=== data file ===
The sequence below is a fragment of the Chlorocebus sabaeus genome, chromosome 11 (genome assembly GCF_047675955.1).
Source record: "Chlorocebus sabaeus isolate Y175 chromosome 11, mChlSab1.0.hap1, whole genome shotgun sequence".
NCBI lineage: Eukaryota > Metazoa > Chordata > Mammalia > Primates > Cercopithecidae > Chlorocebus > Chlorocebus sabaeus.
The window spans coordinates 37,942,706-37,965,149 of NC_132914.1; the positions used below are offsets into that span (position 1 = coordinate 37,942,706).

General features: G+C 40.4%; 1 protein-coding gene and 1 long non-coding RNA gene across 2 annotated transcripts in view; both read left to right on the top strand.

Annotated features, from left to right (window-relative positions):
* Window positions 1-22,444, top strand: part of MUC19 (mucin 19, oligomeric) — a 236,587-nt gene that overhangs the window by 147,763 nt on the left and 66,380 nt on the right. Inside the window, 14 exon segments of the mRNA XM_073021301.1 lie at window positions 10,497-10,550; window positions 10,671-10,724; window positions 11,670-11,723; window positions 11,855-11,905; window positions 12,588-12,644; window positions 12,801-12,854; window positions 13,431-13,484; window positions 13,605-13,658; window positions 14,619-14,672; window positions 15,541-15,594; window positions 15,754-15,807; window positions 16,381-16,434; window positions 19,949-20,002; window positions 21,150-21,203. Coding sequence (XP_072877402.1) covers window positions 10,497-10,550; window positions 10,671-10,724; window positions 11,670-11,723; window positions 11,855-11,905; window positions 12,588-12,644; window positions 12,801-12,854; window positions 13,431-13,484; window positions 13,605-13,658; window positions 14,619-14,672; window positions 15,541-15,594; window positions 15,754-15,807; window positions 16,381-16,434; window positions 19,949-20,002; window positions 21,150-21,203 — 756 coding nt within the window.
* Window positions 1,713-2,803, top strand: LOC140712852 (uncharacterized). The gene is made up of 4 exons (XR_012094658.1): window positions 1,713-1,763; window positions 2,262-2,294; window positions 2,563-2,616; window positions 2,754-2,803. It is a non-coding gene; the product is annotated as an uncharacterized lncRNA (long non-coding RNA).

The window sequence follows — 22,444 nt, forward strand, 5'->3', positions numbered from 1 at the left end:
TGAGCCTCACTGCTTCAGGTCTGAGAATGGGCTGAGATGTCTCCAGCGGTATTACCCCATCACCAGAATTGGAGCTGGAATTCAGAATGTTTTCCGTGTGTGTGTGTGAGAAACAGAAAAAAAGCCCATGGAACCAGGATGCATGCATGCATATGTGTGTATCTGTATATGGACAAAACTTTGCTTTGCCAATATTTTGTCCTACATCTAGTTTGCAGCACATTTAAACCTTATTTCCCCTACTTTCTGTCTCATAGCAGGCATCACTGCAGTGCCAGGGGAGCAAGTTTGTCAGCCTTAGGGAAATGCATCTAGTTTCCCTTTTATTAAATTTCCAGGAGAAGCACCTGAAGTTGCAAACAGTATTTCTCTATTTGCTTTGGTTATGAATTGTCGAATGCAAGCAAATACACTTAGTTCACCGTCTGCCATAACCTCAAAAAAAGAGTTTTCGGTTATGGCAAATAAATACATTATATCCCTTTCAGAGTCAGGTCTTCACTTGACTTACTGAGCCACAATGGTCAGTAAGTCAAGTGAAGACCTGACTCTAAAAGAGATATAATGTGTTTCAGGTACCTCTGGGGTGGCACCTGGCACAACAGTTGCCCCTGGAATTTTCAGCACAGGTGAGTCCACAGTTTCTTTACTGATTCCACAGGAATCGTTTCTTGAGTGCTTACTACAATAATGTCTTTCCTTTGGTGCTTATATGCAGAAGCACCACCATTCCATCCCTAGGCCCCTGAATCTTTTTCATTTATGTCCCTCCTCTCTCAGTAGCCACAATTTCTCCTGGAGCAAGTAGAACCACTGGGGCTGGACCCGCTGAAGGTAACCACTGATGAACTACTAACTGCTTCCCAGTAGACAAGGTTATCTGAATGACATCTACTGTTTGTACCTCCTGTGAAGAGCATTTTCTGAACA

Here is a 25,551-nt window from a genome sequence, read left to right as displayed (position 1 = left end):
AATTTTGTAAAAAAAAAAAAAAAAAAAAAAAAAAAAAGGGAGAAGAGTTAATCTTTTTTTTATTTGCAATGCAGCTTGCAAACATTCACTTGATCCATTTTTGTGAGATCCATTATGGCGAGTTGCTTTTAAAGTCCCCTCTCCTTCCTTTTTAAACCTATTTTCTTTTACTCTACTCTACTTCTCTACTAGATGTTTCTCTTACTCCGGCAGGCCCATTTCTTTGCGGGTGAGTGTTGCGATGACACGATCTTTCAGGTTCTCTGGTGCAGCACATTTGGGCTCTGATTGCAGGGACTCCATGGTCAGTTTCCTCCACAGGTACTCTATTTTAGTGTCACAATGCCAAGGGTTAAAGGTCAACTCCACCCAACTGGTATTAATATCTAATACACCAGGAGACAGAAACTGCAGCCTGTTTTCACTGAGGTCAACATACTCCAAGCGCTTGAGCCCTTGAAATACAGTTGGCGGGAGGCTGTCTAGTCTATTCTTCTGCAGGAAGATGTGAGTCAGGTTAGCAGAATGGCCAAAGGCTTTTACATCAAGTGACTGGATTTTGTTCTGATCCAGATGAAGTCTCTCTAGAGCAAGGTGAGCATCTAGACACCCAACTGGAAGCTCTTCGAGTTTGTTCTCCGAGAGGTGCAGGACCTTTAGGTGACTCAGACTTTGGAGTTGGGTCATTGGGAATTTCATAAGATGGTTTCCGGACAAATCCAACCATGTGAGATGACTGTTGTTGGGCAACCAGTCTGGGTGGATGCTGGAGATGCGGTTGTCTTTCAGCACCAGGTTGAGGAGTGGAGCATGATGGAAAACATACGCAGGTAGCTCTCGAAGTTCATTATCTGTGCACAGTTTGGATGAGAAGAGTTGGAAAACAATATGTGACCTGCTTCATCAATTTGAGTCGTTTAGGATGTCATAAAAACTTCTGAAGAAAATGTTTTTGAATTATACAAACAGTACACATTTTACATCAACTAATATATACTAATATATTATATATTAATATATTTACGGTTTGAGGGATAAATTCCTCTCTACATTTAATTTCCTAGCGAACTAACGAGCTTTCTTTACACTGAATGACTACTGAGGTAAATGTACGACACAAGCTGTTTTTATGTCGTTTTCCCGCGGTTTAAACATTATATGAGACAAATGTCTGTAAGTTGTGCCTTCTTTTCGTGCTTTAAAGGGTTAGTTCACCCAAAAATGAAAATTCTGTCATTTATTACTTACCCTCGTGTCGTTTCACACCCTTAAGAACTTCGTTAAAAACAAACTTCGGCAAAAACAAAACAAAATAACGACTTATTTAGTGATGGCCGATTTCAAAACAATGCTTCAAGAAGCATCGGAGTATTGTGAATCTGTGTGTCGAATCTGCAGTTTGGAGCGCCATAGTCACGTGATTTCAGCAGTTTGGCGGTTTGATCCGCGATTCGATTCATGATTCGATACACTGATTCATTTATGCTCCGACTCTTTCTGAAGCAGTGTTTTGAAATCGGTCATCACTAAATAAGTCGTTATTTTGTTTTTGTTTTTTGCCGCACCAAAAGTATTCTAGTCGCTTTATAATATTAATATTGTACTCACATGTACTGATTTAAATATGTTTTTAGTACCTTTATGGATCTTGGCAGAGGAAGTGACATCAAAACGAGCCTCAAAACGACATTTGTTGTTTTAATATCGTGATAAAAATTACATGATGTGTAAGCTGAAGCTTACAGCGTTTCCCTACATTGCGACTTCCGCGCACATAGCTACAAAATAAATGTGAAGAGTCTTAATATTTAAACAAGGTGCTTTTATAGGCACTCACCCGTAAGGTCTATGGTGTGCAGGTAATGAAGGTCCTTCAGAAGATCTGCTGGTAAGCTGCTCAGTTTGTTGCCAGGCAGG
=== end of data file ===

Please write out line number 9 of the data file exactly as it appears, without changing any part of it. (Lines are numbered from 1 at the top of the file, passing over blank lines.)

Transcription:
The window sequence follows — 22,444 nt, forward strand, 5'->3', positions numbered from 1 at the left end: